New Methods of Remembering

Language learning still opens the door to new discoveries even after years and years of self-studying. It’s really amazing. Today, I learnt of two new methods of remembering that I have never heard before. They are called the Iversen Method and the Goldlist Method. There is no connection between them whatsoever though.

The Iversen Method gets you to remember five words at one go. It is effective in that you don’t just remember words flashcard by flashcard, as we tend to forget them straight after we are done with them.

The Goldlist Method is harder to understand, and I am rather sceptical as to how effective it would be, but I am willing to give it a try. To go about doing it, first write down 25 words purposefully but do not try to memorise them. Then after two weeks or more have passed, go back to the list of words and discard eight items that are most familiar, and carry the remaining seventeen into a new list. The point is for the words to go straight into long-term memory, without memorising, but more of… absorbing them.

I will be using both methods. Iversen for Japanese and Goldlist for Korean.

For the Iversen Method, I will only put in words that I still cannot remember after revising them several times on Anki.

For the Goldlist Method, I will be remembering these 6000 most common Korean words.
I will also be blogging my progress with the Goldlist Method, so that everyone who is interested as to whether it really works or not, can have something to consider with. Of course, this is あくまでも my personal opinion, so please do try the Goldlist method for yourself as well. You will be able to follow me on my journey of trying out the Goldlist Method posts by clicking the Goldlist tag.

More information about the Iversen Method can be found here

More information about the Goldlist Method can be found here

✿ All the best with your language learning too ✿


6 thoughts on “New Methods of Remembering

  1. Cool! I wish I knew about these learning methods when I was learning foreign languages back then — the flashcard method was simple but hard to remember in the long run. 😦 Good luck!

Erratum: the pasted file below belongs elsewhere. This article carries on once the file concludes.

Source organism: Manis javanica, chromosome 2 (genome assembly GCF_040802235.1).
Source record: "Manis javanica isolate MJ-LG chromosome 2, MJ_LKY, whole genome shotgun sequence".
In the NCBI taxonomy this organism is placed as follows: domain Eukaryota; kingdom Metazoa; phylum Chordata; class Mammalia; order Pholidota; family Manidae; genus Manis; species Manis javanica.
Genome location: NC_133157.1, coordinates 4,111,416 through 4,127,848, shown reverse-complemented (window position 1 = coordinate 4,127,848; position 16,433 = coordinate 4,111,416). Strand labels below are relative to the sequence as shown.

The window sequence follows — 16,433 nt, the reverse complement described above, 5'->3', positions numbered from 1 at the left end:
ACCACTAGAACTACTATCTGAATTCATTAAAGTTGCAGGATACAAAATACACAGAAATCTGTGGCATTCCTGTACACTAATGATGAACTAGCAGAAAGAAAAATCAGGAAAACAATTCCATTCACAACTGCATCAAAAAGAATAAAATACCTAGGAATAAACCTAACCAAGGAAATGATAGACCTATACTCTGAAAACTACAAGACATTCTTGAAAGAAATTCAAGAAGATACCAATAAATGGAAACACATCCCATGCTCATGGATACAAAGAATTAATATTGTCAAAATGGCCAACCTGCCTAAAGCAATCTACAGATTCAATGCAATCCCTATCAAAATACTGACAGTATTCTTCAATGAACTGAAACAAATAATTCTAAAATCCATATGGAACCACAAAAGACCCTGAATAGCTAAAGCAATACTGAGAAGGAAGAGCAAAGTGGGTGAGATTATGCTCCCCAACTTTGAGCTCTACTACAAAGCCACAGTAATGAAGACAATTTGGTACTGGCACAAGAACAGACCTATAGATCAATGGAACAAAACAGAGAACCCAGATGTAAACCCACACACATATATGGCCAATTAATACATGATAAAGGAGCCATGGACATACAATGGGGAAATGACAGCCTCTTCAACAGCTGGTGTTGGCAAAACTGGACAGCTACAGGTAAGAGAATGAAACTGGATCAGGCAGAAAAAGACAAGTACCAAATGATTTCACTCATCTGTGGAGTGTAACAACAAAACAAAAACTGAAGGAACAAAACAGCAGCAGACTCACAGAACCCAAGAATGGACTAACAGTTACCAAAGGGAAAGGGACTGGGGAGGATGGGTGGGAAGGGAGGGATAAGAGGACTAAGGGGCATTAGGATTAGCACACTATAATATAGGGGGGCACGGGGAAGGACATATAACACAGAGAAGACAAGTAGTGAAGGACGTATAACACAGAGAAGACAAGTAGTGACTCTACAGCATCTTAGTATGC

Liked by 1 person

    1. Are you still learning foreign languages now? Do give these a go, it’s never too late!
      The Anki spaced repetition flashcard system is still my most favourite method so far though! 🙂
      ☆ Good luck to you too ☆


  2. I haven’t adopted any formal methods, except that of Pimsleur because I return regularly to the CDs. The spaced repetition in those works very well for me, though, with no time pressures, I’ve realized that working hard for some weeks, then taking a break, then returning to an earlier point and repeating is more effective for me than carrying on indefinitely. That might also be my lifestyle intruding on my studies, though. 🙂

    Last night I finished a novel translated from the Japanese, and kept thinking about you and your studies. “The Great Passage” by Shion Miura. It’s a novel about a team creating a dictionary, so it goes down interesting paths about types of words and definitions and relationships… Fundamentally, it was about the characters, but it glowed with a love of the language, and the power of language itself. You might enjoy it. The English translation by Juliet Winters Carpenter is good, too. The book read “foreign, but nicely translated.” (Some translations are just awkward and hard to enjoy.)

    Liked by 1 person

    1. Nice to hear about your study methods 😀
      And oh wow! A team creating a dictionary! That sounds very interesting!!! (for want of a better vocab).
      I just checked out the Japanese version, Fune wo Amu. I might attempt to read the original! Thank you so much for recommending, and also for thinking about me 🙂 how sweet.


  3. How did your learning go with The Gold List Method? People never seem to follow up after they say they are going to try this method. I’m dying to know if you can actually LEARN a language this way?

    Liked by 1 person

    1. Hi Kevin. Sorry I didn’t follow up on this method. I have a reason for that actually. I started the Gold List Method in my home country, but I didn’t bring my books over to Japan because they were too big and heavy. That is why I stopped. I might give it a go again sometime in the future – but no promises because I’m too busy with Korean grammar and Shamisen practice ^^;;


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